(This is a sponsored post via Merck)
Are you working on a technology to solve an issue in the health industry? Then read on to learn about the Merck Accelerator. As of October 17, the Merck Accelerator is searching for new startups to join their programs in Darmstadt (Germany) and Nairobi (Kenya). If you’re a startup in healthcare, digital health, life science, or performance materials apply now for the Merck Accelerator. Kenya: http://bit.ly/2djZufU Germany: http://bit.ly/2ecqT1N
What awaits you at the Merck Accelerator?
The Merck Accelerator program takes place in two locations with different thematic orientations. While the program in Darmstadt focuses on supporting business ideas in the fields of life science, performance materials and healthcare, the accelerator in Nairobi turns its attention to technologies in the digital health sector. Both accelerators specialize in supporting teams in the early stages of their developments, and the programs last three months. Financial support of up to € 50,000 in the Darmstadt Accelerator and up to US$ 30,000 in Nairobi is not the only way Merck assists startups. As a science and technology company, Merck provides the teams with insights and intra-company materials as well as knowledge from a worldwide pool of over 50,000 experts and scientists. What makes this accelerator special is the aspect of individual mentoring and coaching from Merck’s experts, which guarantees that every startup receives support in their area of focus.
In order to create an environment that enables teams to successfully develop their technologies, the accelerator in Darmstadt offers office spaces in the Merck Innovation Center and the Nairobi Accelerator startups receive entry to Metta Nairobi, a space for entrepreneurs and support networks to meet, discuss and learn. For select globally minded teams, there is also the chance to extend the program for one more month in Silicon Valley. After the three-month program, each startup has access to the Merck Accelerator Alumni network with continuous support from Merck.
So what are you still waiting for? – You can find more information regarding the application for Nairobi here and for Darmstadt here. The application period ends December 19. It doesn’t matter where your startup is from, what matters most is the concept and the passion behind it. The Merck Accelerator is a program welcoming innovative ideas in healthcare, life science and performance materials from all of the world.
It’s your turn - Startups solving the world’s biggest challenges
Due to progressing digitalization, there are many new opportunities emerging in the health industry. Young entrepreneurs have the potential to build smart solutions in record time. Startups have the flexibility and agility that is needed to bring digitalization into the health industry. Merck is aware of the huge potential startups have, and uses the industry knowledge and experience they have gained since 1668 to help startups innovate and succeed. Both sides, startups and the traditional corporates, are complementing each other through their collaboration. As of now, the Merck Accelerator has supported 16 teams from places like New York, Tel Aviv and Ghana, all covering a wide variety of topics. Some of the accelerator participants clearly reflect how startups can have real impacts on the world:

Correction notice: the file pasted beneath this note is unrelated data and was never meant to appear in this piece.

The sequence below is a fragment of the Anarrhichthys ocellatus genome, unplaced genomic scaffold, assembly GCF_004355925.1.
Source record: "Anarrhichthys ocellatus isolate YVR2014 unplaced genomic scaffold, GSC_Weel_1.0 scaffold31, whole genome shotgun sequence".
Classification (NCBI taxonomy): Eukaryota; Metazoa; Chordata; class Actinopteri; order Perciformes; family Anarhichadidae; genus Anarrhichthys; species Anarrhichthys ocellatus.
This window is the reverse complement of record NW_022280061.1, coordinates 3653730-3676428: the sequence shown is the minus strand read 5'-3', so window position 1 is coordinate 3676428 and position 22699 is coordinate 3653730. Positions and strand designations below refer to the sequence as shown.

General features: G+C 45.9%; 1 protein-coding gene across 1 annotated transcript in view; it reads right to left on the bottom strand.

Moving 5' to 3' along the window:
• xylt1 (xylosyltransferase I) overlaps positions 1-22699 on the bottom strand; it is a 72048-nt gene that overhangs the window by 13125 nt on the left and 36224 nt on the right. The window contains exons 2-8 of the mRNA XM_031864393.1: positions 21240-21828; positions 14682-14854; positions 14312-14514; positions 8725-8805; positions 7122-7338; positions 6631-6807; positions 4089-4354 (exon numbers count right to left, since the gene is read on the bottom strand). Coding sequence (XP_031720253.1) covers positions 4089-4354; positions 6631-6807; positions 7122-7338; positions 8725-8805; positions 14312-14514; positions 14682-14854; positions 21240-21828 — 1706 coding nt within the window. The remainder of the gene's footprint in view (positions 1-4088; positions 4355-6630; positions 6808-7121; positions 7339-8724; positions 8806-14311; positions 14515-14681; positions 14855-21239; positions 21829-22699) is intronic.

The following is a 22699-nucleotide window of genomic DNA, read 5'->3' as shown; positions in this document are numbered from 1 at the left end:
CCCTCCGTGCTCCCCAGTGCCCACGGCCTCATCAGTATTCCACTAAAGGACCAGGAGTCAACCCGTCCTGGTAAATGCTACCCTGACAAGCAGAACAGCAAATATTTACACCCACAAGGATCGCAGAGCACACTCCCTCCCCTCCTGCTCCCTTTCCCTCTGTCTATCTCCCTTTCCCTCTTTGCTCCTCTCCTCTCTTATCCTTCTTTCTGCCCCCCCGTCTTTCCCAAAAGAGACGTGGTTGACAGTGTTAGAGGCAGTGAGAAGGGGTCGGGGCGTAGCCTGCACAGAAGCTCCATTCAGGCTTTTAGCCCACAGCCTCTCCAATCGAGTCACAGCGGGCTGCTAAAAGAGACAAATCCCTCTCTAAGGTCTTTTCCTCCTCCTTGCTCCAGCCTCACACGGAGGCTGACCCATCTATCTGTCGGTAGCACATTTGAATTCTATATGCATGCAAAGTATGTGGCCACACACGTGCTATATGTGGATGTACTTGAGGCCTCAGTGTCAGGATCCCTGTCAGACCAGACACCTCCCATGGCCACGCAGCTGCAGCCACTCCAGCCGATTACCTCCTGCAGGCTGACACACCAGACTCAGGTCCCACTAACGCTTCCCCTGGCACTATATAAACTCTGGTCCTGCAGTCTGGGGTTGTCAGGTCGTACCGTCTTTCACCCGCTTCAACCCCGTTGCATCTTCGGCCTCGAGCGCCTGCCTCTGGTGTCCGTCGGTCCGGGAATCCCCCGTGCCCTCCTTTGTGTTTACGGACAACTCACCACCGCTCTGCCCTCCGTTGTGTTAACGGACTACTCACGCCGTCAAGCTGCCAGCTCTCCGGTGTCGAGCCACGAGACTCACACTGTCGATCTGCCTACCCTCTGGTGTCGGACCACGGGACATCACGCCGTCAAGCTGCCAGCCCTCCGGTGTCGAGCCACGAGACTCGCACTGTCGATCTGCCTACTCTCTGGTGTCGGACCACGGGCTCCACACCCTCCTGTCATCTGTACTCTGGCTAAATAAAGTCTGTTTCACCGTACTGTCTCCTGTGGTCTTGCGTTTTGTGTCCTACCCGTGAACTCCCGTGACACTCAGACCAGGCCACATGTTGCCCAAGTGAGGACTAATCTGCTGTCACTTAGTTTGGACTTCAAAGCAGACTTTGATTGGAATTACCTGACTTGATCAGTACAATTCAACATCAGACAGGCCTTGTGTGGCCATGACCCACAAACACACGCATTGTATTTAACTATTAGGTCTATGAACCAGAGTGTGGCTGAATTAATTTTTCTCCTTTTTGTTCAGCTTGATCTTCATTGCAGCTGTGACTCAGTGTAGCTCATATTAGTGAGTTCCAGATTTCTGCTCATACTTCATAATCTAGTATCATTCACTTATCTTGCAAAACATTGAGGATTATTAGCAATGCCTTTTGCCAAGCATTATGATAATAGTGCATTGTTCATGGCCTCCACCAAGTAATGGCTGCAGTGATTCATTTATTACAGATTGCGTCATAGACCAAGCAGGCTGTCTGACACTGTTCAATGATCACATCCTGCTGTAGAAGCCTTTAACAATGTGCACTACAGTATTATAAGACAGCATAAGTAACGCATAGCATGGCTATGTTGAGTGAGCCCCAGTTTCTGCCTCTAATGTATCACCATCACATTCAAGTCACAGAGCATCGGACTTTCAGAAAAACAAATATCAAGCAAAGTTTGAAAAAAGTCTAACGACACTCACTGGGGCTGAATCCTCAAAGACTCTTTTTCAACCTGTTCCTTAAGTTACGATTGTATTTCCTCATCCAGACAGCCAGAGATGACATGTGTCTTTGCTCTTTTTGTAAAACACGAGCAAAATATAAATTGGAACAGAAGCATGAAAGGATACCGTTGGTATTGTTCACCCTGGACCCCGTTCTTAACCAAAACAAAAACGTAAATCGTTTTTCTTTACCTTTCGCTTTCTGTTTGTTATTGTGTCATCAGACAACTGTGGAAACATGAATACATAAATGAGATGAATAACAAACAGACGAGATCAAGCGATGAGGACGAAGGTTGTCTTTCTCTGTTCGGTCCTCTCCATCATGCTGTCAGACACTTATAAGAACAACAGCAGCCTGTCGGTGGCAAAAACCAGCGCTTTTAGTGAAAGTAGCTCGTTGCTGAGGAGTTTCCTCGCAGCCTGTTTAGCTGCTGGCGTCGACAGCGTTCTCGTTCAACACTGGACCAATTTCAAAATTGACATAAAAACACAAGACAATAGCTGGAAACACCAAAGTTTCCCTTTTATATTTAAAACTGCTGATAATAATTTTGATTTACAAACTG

Let’s take a look at Matibabu, a startup from the first intake, who is tackling the problem of malaria diagnosis.
In Africa, access to hospitals is anything but easy. To see a doctor, one often has to travel for hours, streets are bad and appointments may be expensive. So unless it is really necessary, and you are sure you are sick, you probably will not take the journey. This leads to many people not even knowing that they have malaria, thus not getting the treatment they need.
According to the World Health Organization (WHO), early diagnosis is key to successful treatment of the disease. The WHO reported that in 2015 there were 214 million malaria cases worldwide, 90 percent of which were found in sub-Saharan Africa. Starting treatment as early as possible does not only prevent deaths, it also reduces malaria transmission. This shows the importance of Matibabu’s diagnosing tool for the anyone at risk in these regions. The mobile technology holds the potential to make malaria diagnosis as easy as taking a picture – and getting the right care quickly a lot more likely.
One of the startups currently supported by the program is VeriPAD from New York, who have dedicated themselves to fighting counterfeit medicine. This is especially an issue in developing countries. Nevertheless, according to information from the WHO, many medical products bought on the internet in Europe are fake as well. Instead of life saving ingredients the medication often consists of powder or cornstarch which represents a huge risk for the patients. Using a paper analytics device and the VeriPAD app, users can easily find out if a medication is counterfeit or not. By means of this technology, a health issue that is particularly widespread in developing countries can be solved.
World saving does not only mean solving diseases. In the field of life science, for instance, some startups are working to improve processes in scientist’s daily life, making the development of medication easier. There are no boundaries set, the evaluation committee of the Merck Accelerator is always excited to get to know innovations.